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On Sun, 31 May 2020 00:04:45 +0800, Johann 'Myrkraverk' Oskarsson wrote:

> Hmm, I think I'd like a more incremental option, such as per file vcs
> or ftp; and ftp is likely to work. For some reason I haven't found any
> evidence of vcs systems compiled for dos, not even cvs.

I found RCS because I was looking for a VCS that keeps original file
dates on import. The other guys don't care about that, but I do.


T. Ment

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May 30, 2020, 12:46:23 PM5/30/20
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On Sat, 30 May 2020 11:13:58 +0200, Mateusz Viste wrote:

> I develop source code on a Linux laptop, compile through DOSemu and
> then transfer the binaries to physical machines for testing over
> etherdfs.

I;m curious about the packet driver and etherdfs memory requirement on
the DOS client. How much?


T. Ment

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May 30, 2020, 12:50:23 PM5/30/20
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On Sat, 30 May 2020 19:56:45 +0800, Johann 'Myrkraverk' Oskarsson wrote:

> Which brings me to another question, how hard is it to manufacture a
> floppy disk? Does it require a big, big factory

That would be my guess.


> or is there a way to make do with equipment an individual can afford?

IDK, but why would you.



T. Ment

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May 30, 2020, 1:06:29 PM5/30/20
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On Sat, 30 May 2020 12:21:25 +0200, Mateusz Viste wrote:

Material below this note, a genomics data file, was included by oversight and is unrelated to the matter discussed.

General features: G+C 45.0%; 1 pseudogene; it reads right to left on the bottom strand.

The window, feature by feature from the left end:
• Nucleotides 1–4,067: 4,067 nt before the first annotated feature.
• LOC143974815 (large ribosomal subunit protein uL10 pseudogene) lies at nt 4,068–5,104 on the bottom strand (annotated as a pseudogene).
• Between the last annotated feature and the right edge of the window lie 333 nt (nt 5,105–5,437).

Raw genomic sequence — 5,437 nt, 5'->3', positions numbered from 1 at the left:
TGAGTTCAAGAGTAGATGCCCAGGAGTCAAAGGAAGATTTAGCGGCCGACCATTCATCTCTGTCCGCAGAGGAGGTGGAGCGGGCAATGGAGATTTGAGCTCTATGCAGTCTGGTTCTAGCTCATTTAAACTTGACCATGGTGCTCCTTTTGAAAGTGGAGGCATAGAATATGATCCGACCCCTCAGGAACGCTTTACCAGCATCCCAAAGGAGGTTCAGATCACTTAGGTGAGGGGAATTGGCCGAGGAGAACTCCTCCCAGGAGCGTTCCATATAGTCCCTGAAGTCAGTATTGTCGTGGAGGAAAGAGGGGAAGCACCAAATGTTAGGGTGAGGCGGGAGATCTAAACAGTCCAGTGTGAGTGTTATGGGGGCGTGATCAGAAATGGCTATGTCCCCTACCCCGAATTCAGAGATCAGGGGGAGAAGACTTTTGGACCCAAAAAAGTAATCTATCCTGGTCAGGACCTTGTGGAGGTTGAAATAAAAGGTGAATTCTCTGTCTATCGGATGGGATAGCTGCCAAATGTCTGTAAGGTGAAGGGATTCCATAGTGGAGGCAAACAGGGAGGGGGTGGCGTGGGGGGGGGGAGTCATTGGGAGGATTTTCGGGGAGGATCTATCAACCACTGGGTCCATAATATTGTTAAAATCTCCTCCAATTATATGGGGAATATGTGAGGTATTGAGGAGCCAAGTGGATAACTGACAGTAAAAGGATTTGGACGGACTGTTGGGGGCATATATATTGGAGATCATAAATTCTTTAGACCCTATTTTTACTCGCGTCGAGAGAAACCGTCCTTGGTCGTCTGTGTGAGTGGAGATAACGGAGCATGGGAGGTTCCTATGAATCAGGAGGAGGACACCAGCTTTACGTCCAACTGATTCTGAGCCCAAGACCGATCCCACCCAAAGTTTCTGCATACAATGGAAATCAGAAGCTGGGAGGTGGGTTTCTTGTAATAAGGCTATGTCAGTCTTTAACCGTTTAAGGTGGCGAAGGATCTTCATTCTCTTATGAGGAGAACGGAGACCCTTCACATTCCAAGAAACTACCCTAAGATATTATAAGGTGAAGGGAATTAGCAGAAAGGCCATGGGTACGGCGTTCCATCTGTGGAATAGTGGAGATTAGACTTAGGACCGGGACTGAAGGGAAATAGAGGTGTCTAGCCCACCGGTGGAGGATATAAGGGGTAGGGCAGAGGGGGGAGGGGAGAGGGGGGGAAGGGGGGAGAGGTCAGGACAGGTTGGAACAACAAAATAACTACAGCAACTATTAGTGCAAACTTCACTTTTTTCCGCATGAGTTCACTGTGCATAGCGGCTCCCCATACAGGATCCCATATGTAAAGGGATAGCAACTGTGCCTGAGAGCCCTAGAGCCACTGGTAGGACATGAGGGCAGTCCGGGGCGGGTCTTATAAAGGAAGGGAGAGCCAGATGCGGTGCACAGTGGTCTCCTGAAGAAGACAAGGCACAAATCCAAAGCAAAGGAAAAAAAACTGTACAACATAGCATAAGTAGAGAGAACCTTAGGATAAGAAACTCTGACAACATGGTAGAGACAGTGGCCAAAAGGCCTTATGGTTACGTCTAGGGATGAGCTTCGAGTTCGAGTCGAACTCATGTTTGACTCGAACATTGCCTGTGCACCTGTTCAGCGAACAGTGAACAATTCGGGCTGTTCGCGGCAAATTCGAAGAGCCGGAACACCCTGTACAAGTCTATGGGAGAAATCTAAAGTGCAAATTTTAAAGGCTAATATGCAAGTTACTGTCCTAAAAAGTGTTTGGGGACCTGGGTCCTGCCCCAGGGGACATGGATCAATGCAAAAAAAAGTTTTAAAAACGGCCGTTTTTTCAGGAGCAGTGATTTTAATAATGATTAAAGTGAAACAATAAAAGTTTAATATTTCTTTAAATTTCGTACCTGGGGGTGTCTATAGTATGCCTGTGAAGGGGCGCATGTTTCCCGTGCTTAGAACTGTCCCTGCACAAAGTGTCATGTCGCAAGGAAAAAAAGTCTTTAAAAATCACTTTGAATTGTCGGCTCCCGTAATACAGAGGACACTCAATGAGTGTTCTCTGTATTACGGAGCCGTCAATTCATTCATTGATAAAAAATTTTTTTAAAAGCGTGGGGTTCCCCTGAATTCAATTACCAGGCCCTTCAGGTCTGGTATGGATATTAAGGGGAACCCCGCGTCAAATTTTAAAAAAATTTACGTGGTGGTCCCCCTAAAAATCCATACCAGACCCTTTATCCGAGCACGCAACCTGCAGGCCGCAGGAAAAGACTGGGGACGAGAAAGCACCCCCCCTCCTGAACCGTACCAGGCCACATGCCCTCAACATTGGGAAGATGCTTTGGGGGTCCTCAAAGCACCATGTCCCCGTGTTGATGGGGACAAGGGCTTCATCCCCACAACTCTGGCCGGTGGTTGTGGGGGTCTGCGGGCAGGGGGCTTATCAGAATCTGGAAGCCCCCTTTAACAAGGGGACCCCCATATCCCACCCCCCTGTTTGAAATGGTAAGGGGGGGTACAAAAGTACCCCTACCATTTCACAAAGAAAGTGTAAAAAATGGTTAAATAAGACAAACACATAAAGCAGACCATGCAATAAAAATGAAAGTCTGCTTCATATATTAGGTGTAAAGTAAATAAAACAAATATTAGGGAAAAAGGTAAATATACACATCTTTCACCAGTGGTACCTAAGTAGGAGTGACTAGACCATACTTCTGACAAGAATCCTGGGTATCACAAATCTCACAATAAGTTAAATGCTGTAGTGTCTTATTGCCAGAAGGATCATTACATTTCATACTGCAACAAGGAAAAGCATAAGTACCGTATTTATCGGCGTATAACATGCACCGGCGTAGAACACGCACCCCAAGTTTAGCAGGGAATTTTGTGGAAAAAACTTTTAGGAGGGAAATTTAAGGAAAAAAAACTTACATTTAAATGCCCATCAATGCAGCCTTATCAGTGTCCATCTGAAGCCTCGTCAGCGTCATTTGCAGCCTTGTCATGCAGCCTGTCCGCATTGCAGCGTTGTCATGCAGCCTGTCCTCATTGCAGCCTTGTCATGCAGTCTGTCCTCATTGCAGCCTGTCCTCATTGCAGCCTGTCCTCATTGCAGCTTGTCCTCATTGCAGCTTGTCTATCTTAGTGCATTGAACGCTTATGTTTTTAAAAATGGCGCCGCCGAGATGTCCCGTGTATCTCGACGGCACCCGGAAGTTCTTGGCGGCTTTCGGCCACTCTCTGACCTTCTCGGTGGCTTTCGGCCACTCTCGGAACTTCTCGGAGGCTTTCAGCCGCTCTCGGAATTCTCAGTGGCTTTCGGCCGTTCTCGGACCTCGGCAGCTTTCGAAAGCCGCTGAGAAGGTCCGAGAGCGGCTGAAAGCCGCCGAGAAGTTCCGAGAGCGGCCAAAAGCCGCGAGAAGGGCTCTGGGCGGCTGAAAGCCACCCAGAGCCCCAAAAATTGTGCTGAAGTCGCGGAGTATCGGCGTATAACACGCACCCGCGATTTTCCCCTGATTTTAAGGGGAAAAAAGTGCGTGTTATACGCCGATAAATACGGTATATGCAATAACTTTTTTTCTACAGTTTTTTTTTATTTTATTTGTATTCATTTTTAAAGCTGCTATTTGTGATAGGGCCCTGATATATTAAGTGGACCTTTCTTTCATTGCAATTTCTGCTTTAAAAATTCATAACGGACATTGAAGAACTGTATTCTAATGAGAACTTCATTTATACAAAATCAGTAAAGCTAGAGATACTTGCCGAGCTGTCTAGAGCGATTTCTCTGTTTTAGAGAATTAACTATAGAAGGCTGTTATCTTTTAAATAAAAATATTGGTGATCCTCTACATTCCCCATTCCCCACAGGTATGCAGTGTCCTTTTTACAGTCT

> A possible way is to set it up on a RPi that acts as a kind of "mini
> home NAS for DOS-related machines".

RPi? What's that?

Googling ... oh Raspberry. Don't you still need a hard drive or
something to store files?

Sounds like a lot of work.


Mateusz Viste

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May 30, 2020, 1:08:10 PM5/30/20
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2020-05-30 at 16:46 +0000, T. Ment wrote:
> I;m curious about the packet driver and etherdfs memory requirement on
> the DOS client. How much?

The etherdfs client requires 7K of RAM when loaded. If that's too much
for you, then I suggest trying ethflop - its footprint is 2K.

http://etherdfs.sourceforge.net/
http://ethflop.sourceforge.net/

Mateusz

T. Ment

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May 30, 2020, 1:15:15 PM5/30/20
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On Sat, 30 May 2020 19:22:59 +0800, Johann 'Myrkraverk' Oskarsson wrote:

> Years ago, we had a Novell server where I went to school, and it worked
> well (but I don't know how much effort it was to set up originally, I
> was a student, not a sysadmin there).

Without any Novell experience, I set one up at home. It's the fastest
file sharing there ever was for DOS. But if the server dies, where are
your files? You need a 2nd server for mirroring and redundancy.

Doable, but time consuming.


T. Ment

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May 30, 2020, 1:19:31 PM5/30/20
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On Sat, 30 May 2020 13:47:20 +0200, Sjouke Burry wrote:

> Very large: My home made parac cable and transmit.exe/recieve.exe
> Also very large: Ethernet and my re_et.exe and tran_et.exe.
> Those last two can manage to transfer whole partitions.

Never heard of it, but sounds interesting. A salesman would say more. I
guess that's not your line of work.


Mateusz Viste

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May 30, 2020, 4:39:36 PM5/30/20
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2020-05-30 at 17:06 +0000, T. Ment wrote: